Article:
In 2009, the parliamentary standing committee on finance had observed that it had “become imperative that ministry of finance conducts a thorough assessment/survey of unaccounted income/wealth… Particularly bringing out the nature of activities engendering money laundering both inside and outside India.”
A year later, then finance minister Pranab Mukherjee gave an in-principle approval for the study on October 28, 2010. However, the issue dragged on till 2011.
Finally, on March 21, 2011 the finance ministry roped in the National Institute for Public Finance and Policy, the National Council Applied Economic Research and the the National Institute of Financial Management and signed agreements with them to carry out the studies.
The three institutes submitted their findings in December 2013, July 2014 and August 2014, respectively. The final report was prepared in December 2014.
WHY THE REPORT IS IN FOCUS NOW
In 2017, after the shock 2016 demonetisation exercise (which may have been promoted by this report, among other factors) the standing committee on finance quizzed the finance ministry about the report.
The report was finally sent to the Lok Sabha Secretariat and then to the standing committee on finance on July 25, 2017. Since then, the report has been with the head of the standing committee, M Veerappa Moily.
During the just-concluded Parliament Budget session, Biju Janata Dal MP Bhartruhari Mahtab and Baratiya Janata Party MP Nishikant Dubey raised the issue of this ‘secret report’ in lok Sabha and demanded that the report should be made public.
Finally, on Thursday (today) the chairman of the standing committee on finance, Moily, called a meeting to discuss the fate of the report. The chairman may decide when — and if — the report may be circulated in public.
Proportion of total black money lying within India much higher than outside the country. Up to 97 per cent of the total black money within India
– Secret govt report
Two factors are apparently responsible for the delay in the report being made public: One, the inherent inclusiveness of the report and two, the unwillingness of both the ruling BJP and the opposition Congress in letter the report become public.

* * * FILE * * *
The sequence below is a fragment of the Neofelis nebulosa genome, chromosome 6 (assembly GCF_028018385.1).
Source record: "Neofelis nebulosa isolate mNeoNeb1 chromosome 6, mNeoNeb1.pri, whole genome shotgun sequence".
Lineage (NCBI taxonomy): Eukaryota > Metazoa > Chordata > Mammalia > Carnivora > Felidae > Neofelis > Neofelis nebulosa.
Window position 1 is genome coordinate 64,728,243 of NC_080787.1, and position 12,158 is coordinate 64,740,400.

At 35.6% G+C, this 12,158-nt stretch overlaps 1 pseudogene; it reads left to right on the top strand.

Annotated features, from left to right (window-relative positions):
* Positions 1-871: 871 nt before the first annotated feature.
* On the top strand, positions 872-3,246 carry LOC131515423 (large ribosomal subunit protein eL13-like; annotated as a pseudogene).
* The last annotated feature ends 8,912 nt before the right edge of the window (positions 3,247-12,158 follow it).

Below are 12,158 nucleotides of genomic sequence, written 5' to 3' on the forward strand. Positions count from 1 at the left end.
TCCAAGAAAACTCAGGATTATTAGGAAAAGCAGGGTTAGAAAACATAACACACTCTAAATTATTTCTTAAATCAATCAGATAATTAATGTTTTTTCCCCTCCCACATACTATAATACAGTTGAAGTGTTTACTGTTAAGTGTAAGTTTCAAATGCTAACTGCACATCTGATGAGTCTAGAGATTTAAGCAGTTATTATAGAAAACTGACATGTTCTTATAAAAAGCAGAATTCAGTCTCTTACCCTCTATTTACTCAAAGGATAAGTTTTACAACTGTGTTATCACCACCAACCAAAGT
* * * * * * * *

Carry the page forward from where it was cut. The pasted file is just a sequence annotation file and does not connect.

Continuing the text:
Members of the standing committee on finance claim both the BJP-led government and the Congress were not keen on making the black money report public since it covered a period when both were in power.
The report’s findings identified 1997-2010 as a period when there was a spurt in black money generation and its flow out of the country. Both the Congress and the BJP were in power during these years.
Then there is the matter of how conclusive the findings of the report are. Even the chief economic advisor, to whom the report was forwarded, flagged the inconclusiveness of the report.
The CEA observed that there existed large variations in numbers and in the estimation of black money with respect to the GDP. The CEA also said that there was no scope for arriving at a common estimate of the amount of unaccounted wealth, or black money, by combining the three varying estimates.
- Secret report on black money estimated that a large chunk of unaccounted money was within India
- Report may have been among the factors that prompted the Narendra Modi government to carry out demonetisation
- Both BJP and Congress were apparently unwilling to make the report public since it covered a time both were in power
- Top officials also warned that the report’s findings were inconclusive and that the estimates varied widely
via More black money present within India than outside: Secret govt report – India News